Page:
People say to me "How do you cope with all that you've got on". And I always give the same response: "You cope with whatever you have." Which is true. And actually, the human body copes with that and a little bit more usually. And that's good, because there are times for instance when we are supposed to split ourselves several ways to be at different ends of the county for three, four or five children's different activities as well as our own commitments, and somehow, we manage. I could do with some of Hermione Grainger's powers at times, but hey you can't have everything.

Over the years I have moaned about having to get up to go to work on a Saturday (a deliberate policy when it started so as to avoid the need for childcare costs, and it's only during term time), and at the same time moaned because I haven't yet made it as a successful voice over artist, broadcaster, actress or writer. (I have modest ambitions as you can see). Of course I have spent the most part of the last 16 years bringing up children and there is a limit as to what you can do on top of that. But, the good thing is that I feel that I haven't let any of my ambitions go either, and although previously I have grumbled loudly about being one of the few women I know who has five children and has to work etc etc, if it hadn't been like that, maybe there would be parts of me that would have died into obscurity. And I like the fact that they haven't.

Life can be as exciting as you want it to be, if you keep it that way.


Ignorminious said...

Wow, you are really lucky! I have reason to suppose that some people are never really able to like who they are. I know I don't, although I suspect that is a curse of my age and circumstances, and is something I hope to cure by the time I settle down. You've already settled so it's good that you've found yourself now.

You speak of having all this ambitions that you've had to put aside for the kids, but that doesn't mean you've missed the window. Many people develop successful careers later in life these days and achieve much more than they did in their youth. The suggestion that in order to be successful you have to start while you are young is simply not true these days. Once it was, but now that we live longer there is far more time to fit everything in. If memory servies ED is 16 and the youngest is 6 correct? This means that over the coming years you will slowly find yourself with less and less children requiring your attention every minute of everyday, and gradually you will be able to adjust your focus back to your own ambitions. By the time the youngest leaves home you will have around a decade left with which to do what you want careerwise before you hit traditional retirement age. Even then, there is no reason why you couldn't have say a successful writing career after you retire. These days it isn't uncommon for people to have a twenty year retirement, which is about as long as I'm guessing you've had of your working life so far. That is loads of time!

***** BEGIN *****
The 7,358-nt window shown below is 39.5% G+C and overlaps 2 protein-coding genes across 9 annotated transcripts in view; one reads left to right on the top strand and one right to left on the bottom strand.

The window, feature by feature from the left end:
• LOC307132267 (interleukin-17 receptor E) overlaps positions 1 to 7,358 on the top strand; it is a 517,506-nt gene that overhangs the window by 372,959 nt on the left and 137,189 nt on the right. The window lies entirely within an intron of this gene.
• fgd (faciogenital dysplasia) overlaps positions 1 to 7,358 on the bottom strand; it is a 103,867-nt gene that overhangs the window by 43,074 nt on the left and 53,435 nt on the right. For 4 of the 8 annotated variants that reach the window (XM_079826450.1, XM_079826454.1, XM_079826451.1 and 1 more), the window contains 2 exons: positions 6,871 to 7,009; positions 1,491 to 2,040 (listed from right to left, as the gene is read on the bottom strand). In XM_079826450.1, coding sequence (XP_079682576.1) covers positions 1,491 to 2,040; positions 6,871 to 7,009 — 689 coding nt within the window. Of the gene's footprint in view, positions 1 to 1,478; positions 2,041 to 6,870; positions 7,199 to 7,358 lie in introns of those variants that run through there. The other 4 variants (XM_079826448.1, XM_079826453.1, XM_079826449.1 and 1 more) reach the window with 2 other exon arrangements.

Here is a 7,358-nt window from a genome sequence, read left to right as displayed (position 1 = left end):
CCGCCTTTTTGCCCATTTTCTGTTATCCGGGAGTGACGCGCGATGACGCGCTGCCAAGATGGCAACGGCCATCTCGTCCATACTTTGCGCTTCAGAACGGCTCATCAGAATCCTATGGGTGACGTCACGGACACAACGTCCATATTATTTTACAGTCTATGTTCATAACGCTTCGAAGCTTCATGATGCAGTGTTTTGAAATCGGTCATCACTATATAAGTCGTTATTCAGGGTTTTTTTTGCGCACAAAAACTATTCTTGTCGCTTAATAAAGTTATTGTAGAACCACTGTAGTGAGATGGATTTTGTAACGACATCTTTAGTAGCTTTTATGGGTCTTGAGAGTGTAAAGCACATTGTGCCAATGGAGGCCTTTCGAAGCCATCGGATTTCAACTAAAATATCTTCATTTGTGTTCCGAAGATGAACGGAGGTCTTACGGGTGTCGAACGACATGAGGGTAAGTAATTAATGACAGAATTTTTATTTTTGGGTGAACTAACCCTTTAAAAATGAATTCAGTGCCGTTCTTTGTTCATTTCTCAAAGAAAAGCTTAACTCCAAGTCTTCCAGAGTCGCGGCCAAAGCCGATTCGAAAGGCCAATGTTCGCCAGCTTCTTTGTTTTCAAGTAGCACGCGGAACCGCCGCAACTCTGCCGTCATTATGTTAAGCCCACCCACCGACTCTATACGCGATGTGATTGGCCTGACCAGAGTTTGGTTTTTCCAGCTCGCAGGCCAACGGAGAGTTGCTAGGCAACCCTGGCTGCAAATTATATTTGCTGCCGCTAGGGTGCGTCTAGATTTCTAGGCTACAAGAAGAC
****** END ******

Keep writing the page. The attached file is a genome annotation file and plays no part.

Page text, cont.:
They say youth is wasted on the young and it is true. The experiences you've gained through your life so far shall mean that you are much more able to appreciate your time later on, and will probably be able to make much more of than before.